Novak Djokovic: US Open preview
RealSport look at the chances of Wimbledon and Cincinnati champion Novak Djokovic, who won in New York in 2011 and 2015, ahead of the start of the US Open next week.
Last year’s result
Last year Djokovic was unable to play at the US Open as the elbow injury that had been affecting him since 2016 finally broke down completely and forced him away from the Tour. But in previous years his record at the US Open has been excellent, with the Serb having won two titles and reached a further four finals since 2010. He has not lost before the semifinals since 2006. His absence last year may also prove something of a boon in the race to finish as year-end #1.
In the last few months Djokovic has been playing the sort of tennis that took him to the top of the rankings and kept him there for 223 weeks. It’s tennis that has been made all the more impressive when it is remembered that he was undergoing surgery as recently as the end of January. Though it took awhile for him to rediscover his groove, he broke through in Rome and then delivered in full on the grass, smashing through the Wimbledon draw to win his 13th Major title.
In Toronto he never really got going, crashing out in the third round at the hands of Tsitsipas, but a let down was to be expected after his exertions on the grass. In Cincinnati, though at times he advanced more thanks to his force of will than the quality of his tennis, he nonetheless laid down a serious marker by dismissing Federer 6-4 6-4 in the final. In doing so he captured the last big title to elude him and complete the Career Golden Masters and climb back inside the top 8 at world #6.
Most important shot
What makes Djokovic so difficult to beat is that he can do everything on a tennis court. His forehand and backhand are both deadly weapons, his serve may not be one of the best but it so very rarely fails him when he needs it most and his defensive skills are equalled only by Nadal. Nonetheless, as he demonstrated against Federer, there is one area of the game where he truly stands alone. And that is when facing his opponent’s serve, for he is surely the greatest returner of all time.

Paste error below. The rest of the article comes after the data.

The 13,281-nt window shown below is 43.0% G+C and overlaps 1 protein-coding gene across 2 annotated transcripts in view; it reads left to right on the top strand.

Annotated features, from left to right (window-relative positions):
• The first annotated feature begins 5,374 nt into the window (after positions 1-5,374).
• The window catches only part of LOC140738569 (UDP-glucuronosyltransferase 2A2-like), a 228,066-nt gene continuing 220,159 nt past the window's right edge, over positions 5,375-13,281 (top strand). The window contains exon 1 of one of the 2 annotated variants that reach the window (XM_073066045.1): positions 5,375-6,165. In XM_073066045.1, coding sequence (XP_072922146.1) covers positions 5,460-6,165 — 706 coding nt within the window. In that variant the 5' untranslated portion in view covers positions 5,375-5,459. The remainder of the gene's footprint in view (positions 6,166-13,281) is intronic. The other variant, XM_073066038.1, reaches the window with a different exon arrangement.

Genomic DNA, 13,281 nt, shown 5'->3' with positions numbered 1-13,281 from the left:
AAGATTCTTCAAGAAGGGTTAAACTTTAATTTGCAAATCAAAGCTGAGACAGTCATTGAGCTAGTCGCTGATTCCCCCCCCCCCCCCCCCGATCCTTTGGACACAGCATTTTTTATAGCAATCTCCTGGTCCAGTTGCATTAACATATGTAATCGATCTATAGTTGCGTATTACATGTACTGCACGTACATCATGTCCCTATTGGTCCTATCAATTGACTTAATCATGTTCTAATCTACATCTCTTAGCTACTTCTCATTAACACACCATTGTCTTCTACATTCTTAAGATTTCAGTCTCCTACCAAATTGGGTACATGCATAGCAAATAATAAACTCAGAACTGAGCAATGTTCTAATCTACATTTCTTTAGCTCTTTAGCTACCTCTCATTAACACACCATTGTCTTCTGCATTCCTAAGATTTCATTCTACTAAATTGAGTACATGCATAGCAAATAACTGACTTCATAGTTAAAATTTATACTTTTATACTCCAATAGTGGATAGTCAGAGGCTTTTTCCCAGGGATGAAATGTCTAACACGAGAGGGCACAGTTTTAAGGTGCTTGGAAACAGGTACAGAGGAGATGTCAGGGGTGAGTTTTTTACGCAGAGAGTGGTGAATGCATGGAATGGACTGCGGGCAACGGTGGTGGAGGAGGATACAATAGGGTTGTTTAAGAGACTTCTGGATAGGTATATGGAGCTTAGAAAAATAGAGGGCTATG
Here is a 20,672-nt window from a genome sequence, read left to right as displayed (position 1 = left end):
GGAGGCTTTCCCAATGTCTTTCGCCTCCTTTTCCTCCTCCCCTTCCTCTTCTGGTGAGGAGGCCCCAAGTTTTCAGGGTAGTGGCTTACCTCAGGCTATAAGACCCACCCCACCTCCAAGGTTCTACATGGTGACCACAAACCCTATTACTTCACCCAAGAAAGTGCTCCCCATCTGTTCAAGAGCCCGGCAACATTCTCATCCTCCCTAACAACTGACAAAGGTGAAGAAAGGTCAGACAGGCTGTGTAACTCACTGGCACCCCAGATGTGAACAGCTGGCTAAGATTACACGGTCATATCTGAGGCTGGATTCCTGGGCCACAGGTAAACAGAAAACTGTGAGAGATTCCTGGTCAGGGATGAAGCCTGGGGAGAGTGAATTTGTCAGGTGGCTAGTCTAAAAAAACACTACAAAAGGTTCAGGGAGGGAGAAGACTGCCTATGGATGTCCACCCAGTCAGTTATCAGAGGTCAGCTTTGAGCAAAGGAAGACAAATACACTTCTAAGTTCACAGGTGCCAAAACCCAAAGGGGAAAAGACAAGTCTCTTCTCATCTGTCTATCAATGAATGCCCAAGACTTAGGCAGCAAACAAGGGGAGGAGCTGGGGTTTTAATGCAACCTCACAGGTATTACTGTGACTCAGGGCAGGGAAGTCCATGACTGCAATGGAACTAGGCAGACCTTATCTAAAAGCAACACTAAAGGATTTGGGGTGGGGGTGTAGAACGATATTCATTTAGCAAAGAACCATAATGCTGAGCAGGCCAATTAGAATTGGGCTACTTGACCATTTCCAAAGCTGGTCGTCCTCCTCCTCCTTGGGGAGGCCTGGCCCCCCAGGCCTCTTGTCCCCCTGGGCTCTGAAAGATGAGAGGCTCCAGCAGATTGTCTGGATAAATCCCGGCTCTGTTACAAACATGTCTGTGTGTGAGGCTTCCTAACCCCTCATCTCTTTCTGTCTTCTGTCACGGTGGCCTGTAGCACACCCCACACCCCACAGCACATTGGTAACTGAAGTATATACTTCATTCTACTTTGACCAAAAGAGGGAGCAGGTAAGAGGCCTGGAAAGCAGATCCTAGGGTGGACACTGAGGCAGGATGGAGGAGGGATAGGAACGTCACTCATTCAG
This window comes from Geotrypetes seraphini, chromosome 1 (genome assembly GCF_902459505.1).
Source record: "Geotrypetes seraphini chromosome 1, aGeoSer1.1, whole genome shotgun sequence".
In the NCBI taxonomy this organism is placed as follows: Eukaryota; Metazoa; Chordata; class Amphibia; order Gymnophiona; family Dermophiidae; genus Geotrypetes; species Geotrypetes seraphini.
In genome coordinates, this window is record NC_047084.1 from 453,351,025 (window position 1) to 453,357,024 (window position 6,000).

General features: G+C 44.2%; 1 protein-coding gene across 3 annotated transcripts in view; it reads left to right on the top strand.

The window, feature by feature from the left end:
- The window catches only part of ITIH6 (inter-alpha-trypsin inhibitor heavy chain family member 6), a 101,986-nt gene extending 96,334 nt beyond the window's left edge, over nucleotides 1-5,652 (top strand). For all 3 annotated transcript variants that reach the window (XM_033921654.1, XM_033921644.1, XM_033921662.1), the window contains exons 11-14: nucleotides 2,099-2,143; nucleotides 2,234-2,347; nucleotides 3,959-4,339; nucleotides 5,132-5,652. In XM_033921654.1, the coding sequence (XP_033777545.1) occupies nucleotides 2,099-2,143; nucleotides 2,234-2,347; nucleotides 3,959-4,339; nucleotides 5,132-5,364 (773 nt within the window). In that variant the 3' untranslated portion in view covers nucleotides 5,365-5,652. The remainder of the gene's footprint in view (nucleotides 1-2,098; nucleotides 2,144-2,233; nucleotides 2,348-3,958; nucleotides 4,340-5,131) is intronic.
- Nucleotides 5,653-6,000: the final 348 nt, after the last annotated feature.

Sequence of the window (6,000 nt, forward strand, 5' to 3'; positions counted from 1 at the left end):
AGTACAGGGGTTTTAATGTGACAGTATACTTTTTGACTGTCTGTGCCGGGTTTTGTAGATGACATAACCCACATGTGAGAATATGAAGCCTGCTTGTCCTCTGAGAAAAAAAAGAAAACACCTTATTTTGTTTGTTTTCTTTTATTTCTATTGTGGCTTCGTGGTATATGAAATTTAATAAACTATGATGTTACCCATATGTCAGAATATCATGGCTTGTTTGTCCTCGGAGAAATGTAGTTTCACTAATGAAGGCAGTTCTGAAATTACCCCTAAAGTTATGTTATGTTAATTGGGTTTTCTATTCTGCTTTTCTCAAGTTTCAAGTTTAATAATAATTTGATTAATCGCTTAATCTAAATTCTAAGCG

His ability to read an opponent’s serve is remarkable and puts him out of reach of the likes of Andre Agassi, Andy Murray and David Ferrer. Whilst he does not strike as many return winners as some, so many more of his returns strike a telling blow. His favourite is to drill the ball back down the middle of the court, which often allows him to start the point with the advantage. And with his quality in every other area of the court, beating him then becomes nigh on impossible.
For the top four seeds at this year’s US Open, Djokovic is the nightmare waiting for them in the draw. One of them will be drawn to face him as early as the quarterfinals, and based on current form, the only man who could go into that match with any confidence at all is Rafael Nadal. And even he would have doubts after throwing all he had at Djokovic at Wimbledon and still losing. The aura of invincibility that cloaked Djokovic when he was at the height of his powers is rapidly returning.
Even Federer didn’t look like he believed he could beat him in Cincinnati. And whilst Djokovic has more than once had to endure shockingly partisan crowds in New York, with the 2015 final one of many unfortunate examples, he showed at Wimbledon that the crowd turning against him only fires him up. Nadal might be able to stop him still. No one else will. Djokovic looks poised to strike. Expect the US Open to be going home in his hands.